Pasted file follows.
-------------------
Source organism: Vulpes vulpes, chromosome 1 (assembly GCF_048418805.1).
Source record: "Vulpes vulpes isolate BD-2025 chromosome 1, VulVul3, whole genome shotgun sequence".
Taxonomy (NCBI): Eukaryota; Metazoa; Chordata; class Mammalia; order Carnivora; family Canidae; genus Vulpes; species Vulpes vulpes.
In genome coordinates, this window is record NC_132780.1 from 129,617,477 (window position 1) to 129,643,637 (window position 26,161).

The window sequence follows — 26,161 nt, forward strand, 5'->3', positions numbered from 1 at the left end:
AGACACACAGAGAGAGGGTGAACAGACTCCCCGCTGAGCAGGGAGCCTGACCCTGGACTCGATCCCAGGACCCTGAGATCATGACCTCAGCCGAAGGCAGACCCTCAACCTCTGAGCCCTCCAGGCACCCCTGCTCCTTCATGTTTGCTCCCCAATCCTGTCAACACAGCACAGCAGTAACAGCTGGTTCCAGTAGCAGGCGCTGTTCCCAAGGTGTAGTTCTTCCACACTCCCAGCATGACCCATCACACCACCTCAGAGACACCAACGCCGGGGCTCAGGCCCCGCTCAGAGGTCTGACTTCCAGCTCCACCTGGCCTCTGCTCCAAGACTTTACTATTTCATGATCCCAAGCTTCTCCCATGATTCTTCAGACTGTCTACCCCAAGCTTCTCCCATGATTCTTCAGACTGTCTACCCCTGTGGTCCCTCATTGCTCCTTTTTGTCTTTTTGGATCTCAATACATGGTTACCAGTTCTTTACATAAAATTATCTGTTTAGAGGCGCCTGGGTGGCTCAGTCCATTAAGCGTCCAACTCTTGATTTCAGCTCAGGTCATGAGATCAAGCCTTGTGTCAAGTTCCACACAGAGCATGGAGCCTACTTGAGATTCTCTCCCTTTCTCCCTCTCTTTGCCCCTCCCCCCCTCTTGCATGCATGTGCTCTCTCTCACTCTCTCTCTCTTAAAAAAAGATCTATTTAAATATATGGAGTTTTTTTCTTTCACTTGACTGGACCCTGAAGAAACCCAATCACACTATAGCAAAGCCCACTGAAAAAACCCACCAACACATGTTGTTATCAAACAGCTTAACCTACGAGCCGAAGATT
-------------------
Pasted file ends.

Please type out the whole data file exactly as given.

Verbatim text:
Source organism: Vulpes vulpes, chromosome 1 (assembly GCF_048418805.1).
Source record: "Vulpes vulpes isolate BD-2025 chromosome 1, VulVul3, whole genome shotgun sequence".
Taxonomy (NCBI): Eukaryota; Metazoa; Chordata; class Mammalia; order Carnivora; family Canidae; genus Vulpes; species Vulpes vulpes.
In genome coordinates, this window is record NC_132780.1 from 129,617,477 (window position 1) to 129,643,637 (window position 26,161).

The window sequence follows — 26,161 nt, forward strand, 5'->3', positions numbered from 1 at the left end:
AGACACACAGAGAGAGGGTGAACAGACTCCCCGCTGAGCAGGGAGCCTGACCCTGGACTCGATCCCAGGACCCTGAGATCATGACCTCAGCCGAAGGCAGACCCTCAACCTCTGAGCCCTCCAGGCACCCCTGCTCCTTCATGTTTGCTCCCCAATCCTGTCAACACAGCACAGCAGTAACAGCTGGTTCCAGTAGCAGGCGCTGTTCCCAAGGTGTAGTTCTTCCACACTCCCAGCATGACCCATCACACCACCTCAGAGACACCAACGCCGGGGCTCAGGCCCCGCTCAGAGGTCTGACTTCCAGCTCCACCTGGCCTCTGCTCCAAGACTTTACTATTTCATGATCCCAAGCTTCTCCCATGATTCTTCAGACTGTCTACCCCAAGCTTCTCCCATGATTCTTCAGACTGTCTACCCCTGTGGTCCCTCATTGCTCCTTTTTGTCTTTTTGGATCTCAATACATGGTTACCAGTTCTTTACATAAAATTATCTGTTTAGAGGCGCCTGGGTGGCTCAGTCCATTAAGCGTCCAACTCTTGATTTCAGCTCAGGTCATGAGATCAAGCCTTGTGTCAAGTTCCACACAGAGCATGGAGCCTACTTGAGATTCTCTCCCTTTCTCCCTCTCTTTGCCCCTCCCCCCCTCTTGCATGCATGTGCTCTCTCTCACTCTCTCTCTCTTAAAAAAAGATCTATTTAAATATATGGAGTTTTTTTCTTTCACTTGACTGGACCCTGAAGAAACCCAATCACACTATAGCAAAGCCCACTGAAAAAACCCACCAACACATGTTGTTATCAAACAGCTTAACCTACGAGCCGAAGATT